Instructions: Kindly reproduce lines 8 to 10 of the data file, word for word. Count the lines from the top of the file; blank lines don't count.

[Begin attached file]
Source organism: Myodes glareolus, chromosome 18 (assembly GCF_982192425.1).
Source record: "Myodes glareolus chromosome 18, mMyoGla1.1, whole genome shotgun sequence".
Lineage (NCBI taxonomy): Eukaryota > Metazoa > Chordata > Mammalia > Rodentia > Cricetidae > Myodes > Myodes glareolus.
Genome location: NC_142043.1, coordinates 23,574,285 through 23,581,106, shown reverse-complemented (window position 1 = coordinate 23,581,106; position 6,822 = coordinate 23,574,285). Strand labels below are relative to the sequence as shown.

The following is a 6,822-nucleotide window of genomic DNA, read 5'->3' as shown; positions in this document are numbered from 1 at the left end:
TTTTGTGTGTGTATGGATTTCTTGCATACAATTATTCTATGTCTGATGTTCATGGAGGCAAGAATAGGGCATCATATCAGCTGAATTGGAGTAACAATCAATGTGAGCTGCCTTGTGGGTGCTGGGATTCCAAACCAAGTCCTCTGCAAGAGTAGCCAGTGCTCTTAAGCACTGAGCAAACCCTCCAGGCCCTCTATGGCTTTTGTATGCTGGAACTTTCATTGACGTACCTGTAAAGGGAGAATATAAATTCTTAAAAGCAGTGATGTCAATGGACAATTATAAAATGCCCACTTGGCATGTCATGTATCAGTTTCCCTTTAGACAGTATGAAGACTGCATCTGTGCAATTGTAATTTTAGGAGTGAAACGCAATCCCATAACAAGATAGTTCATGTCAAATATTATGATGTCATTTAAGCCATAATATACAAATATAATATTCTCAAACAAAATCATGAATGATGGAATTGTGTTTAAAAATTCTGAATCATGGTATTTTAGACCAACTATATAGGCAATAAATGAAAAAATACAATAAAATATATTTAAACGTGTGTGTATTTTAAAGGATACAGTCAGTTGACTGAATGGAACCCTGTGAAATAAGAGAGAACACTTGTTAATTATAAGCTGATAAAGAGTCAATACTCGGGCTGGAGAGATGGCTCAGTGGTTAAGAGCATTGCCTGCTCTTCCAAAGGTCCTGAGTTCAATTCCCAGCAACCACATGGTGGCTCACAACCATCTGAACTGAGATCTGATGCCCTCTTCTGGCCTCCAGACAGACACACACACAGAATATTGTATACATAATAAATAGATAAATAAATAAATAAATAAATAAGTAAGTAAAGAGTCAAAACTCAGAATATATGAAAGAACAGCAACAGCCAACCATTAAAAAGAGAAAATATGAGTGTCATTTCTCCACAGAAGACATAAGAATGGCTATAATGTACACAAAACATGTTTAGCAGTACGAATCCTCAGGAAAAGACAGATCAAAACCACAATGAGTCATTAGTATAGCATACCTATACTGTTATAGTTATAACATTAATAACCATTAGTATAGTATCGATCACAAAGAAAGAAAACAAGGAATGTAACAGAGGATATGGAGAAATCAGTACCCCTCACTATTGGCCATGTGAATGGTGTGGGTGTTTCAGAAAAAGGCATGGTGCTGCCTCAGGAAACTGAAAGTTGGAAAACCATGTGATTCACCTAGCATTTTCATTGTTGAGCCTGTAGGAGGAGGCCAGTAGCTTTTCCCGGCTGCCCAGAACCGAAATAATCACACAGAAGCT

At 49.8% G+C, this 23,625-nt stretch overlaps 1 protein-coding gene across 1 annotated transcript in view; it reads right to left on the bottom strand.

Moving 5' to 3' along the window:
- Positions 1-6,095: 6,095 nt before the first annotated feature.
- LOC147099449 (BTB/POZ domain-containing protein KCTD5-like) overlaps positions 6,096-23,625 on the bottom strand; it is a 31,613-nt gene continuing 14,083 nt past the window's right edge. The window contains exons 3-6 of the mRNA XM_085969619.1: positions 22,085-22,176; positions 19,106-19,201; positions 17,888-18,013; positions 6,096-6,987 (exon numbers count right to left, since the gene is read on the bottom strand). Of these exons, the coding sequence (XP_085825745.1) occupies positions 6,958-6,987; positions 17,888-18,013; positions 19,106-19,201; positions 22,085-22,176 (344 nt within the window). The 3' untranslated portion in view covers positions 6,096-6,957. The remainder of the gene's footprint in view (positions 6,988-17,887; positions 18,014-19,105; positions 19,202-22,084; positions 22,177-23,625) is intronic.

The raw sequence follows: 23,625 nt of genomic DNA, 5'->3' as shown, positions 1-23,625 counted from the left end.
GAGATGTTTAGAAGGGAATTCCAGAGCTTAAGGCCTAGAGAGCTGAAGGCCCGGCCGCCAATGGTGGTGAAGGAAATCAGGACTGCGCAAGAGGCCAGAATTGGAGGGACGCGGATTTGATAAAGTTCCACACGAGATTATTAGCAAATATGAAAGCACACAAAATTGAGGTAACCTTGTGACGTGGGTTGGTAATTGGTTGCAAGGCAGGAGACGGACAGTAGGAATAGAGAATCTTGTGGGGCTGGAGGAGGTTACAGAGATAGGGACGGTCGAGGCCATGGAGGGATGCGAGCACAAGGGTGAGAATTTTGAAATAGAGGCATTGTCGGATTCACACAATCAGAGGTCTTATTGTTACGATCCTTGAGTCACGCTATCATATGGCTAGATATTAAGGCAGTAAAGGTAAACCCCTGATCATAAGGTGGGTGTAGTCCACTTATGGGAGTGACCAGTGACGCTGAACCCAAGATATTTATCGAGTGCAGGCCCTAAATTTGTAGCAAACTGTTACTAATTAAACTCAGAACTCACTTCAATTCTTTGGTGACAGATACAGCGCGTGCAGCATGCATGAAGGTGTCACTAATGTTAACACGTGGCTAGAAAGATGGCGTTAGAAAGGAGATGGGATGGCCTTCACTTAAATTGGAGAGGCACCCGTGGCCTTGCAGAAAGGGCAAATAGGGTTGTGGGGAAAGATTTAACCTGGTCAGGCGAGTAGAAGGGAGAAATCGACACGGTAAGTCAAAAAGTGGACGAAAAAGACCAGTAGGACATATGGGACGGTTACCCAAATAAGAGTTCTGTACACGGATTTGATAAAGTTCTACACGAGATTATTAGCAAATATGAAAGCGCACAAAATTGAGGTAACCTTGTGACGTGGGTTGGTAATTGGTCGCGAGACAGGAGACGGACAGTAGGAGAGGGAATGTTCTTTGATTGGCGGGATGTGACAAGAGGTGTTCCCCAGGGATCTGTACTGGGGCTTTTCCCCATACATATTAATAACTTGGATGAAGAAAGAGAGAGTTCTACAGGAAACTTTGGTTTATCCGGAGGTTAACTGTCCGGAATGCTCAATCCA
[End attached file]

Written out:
Moving 5' to 3' along the window:
- Positions 1-6,095: 6,095 nt before the first annotated feature.
- LOC147099449 (BTB/POZ domain-containing protein KCTD5-like) overlaps positions 6,096-23,625 on the bottom strand; it is a 31,613-nt gene continuing 14,083 nt past the window's right edge. The window contains exons 3-6 of the mRNA XM_085969619.1: positions 22,085-22,176; positions 19,106-19,201; positions 17,888-18,013; positions 6,096-6,987 (exon numbers count right to left, since the gene is read on the bottom strand). Of these exons, the coding sequence (XP_085825745.1) occupies positions 6,958-6,987; positions 17,888-18,013; positions 19,106-19,201; positions 22,085-22,176 (344 nt within the window). The 3' untranslated portion in view covers positions 6,096-6,957. The remainder of the gene's footprint in view (positions 6,988-17,887; positions 18,014-19,105; positions 19,202-22,084; positions 22,177-23,625) is intronic.